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Things You Need To Know About Sump Pumps

March 17, 2016

The lowest part of a building is typically hidden away, but it does serves a purpose. The dank area is used as storage space. Utility rooms exist down here in a windowless void, cleaning and drying clothes. There's even the occasional games room or spare bedroom in the basement, but let's not forget the low location of this space, especially when the local water table is high.

Excess Water Handlers

Sump pumps are installed in cellars and basements, sunken down and fixed to wells or holes in the concrete. They come in two forms. First among the two types is the submersible model, a waterproof electric motor and pumping mechanism. A float switch activates the pump when the water level in the well rises, which satisfies the autamation requirements of the appliance. The second model is the pedestal-mounted version, a pumping mechanism that's easier to maintain but one that also needs a bit more power because it's situated above the well, sending out extra pipes to suck the water up the well.

Applications Are both Subtle and Dynamic

If a property is built below the regional water table, then sump pumps are likely to be required because water will seep through the ground soil when it rains. That's just a fact of life for some parts of the world. Clay in the soil also hinders drainage, so this can be a regional issue, one that's assessed during a professional building inspection. Then there are threats from inclement weather, times when heavy rain fall for days. The sump fills quickly on these occasions, so the pump must discharge excess water quickly in order to save the basement.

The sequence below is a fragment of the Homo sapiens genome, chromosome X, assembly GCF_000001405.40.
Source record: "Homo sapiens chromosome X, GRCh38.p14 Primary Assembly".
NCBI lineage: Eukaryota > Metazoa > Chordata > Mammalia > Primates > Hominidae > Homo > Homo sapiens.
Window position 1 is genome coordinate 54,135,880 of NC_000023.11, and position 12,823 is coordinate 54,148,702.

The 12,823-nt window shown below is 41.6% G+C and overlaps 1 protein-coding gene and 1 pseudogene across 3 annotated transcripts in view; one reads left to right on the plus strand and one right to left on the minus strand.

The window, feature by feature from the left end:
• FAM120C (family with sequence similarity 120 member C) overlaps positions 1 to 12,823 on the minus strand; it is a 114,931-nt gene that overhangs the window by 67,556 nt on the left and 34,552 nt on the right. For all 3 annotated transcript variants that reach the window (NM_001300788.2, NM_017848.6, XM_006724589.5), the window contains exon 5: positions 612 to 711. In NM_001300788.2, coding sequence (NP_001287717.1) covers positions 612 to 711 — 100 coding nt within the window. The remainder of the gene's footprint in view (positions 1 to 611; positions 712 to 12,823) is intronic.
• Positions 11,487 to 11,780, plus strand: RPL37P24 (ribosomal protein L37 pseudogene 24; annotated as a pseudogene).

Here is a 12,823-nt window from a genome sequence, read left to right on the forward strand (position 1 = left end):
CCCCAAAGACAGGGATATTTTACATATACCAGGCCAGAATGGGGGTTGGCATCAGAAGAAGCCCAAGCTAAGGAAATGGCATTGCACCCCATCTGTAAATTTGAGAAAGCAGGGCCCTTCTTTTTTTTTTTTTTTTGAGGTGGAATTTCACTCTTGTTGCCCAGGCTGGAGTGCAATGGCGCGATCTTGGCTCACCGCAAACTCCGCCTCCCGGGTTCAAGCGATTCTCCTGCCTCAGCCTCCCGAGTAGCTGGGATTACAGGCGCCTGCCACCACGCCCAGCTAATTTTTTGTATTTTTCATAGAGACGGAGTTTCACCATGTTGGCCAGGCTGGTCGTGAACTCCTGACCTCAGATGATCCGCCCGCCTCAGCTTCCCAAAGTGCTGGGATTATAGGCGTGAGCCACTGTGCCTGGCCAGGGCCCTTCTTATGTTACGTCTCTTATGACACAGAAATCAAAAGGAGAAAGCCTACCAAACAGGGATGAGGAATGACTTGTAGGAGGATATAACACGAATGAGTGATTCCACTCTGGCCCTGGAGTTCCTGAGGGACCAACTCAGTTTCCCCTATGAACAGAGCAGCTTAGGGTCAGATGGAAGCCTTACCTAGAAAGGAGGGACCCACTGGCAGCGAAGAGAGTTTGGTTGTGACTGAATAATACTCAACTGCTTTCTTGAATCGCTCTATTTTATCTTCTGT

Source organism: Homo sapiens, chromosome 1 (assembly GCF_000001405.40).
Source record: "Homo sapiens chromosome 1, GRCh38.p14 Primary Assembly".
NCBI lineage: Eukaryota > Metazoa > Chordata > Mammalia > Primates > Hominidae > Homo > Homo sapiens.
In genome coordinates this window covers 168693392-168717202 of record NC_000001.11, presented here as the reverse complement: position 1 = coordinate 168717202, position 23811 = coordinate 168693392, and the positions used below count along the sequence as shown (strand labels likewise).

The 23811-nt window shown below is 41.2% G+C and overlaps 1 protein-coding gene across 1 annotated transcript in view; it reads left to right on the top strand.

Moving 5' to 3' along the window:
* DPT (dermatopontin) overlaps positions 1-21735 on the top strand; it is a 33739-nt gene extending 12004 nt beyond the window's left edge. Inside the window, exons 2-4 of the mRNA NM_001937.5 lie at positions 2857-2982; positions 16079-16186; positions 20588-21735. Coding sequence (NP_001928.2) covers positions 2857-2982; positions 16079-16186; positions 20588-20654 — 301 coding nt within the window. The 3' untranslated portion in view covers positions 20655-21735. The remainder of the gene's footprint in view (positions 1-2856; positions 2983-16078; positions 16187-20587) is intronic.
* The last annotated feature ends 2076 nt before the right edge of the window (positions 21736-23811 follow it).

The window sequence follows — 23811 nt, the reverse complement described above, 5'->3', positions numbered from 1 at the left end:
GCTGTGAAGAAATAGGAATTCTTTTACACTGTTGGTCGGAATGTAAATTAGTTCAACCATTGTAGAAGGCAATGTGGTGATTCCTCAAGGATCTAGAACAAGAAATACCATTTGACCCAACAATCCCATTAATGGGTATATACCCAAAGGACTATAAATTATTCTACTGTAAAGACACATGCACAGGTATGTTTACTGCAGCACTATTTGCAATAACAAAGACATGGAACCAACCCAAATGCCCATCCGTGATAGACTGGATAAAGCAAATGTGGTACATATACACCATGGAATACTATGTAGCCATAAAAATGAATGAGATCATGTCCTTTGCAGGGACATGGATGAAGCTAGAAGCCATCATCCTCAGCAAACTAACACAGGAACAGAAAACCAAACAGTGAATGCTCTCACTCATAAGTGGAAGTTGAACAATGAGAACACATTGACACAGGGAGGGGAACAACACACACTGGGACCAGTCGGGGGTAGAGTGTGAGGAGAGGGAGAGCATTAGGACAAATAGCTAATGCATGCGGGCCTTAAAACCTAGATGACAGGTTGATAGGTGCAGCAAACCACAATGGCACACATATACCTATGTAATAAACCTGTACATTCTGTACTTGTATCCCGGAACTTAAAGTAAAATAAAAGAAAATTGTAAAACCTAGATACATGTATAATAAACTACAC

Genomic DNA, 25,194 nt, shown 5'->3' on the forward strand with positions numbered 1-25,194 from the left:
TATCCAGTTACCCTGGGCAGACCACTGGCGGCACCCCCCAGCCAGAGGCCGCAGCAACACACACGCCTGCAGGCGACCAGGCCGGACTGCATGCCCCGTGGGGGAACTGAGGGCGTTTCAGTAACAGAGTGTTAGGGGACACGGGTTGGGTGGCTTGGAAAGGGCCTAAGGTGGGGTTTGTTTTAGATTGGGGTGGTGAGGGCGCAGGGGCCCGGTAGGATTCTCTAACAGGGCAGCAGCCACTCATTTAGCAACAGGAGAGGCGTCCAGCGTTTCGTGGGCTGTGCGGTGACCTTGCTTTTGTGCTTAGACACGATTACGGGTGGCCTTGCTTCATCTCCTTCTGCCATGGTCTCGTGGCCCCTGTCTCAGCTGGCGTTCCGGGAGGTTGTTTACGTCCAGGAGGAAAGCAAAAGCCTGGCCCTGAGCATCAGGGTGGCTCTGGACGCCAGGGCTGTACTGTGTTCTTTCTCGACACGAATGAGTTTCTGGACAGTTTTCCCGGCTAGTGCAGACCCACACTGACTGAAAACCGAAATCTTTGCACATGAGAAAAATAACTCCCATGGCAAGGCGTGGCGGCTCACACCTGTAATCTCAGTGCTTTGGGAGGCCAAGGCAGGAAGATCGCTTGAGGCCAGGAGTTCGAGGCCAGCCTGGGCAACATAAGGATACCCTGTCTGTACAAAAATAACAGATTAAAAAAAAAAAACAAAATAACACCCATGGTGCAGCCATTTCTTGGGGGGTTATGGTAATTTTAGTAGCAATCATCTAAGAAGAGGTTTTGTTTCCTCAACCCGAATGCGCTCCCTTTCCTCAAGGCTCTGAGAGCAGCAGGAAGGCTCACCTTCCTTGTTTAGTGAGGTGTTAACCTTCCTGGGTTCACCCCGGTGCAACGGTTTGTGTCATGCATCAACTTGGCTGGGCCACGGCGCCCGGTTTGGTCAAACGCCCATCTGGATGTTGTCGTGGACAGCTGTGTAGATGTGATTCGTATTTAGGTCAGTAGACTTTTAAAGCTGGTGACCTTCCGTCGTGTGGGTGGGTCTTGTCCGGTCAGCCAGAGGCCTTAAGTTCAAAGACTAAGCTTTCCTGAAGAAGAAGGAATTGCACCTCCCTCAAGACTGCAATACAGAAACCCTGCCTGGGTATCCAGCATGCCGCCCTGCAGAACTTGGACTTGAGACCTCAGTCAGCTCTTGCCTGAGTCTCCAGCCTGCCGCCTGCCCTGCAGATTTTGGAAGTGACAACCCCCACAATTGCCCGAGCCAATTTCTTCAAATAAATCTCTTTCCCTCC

Unforeseen Problems

The pipes are clear, the rain is falling, and the pump is about to switch on. But what if nothing happens? Sump pumps are efficient appliances, but they need electricity to function. A nasty electric storm generates enough water to flood the area, but it also sends bolts of lightning down to knock out electricity. Fit a backup power supply to cope with this possibility and know the pump will operate when the building goes dark. Additionally, check the system regularly by filling the sump manually. Remember, flood water can contain many contaminants, so hygiene is a big factor here.

Keeping the lowest point of the building dry saves stored family heirlooms and stops utility rooms from becoming a wet mess. Additionally, the wooden beams and hard foundations of the building are preserved, protected from the eroding properties of dirty water.

Parker Pumps

29B Ormond Rd., East Geelong VIC 3219

Phone: (03) 5229 7443

Email: sales@parkerpumps.com.au

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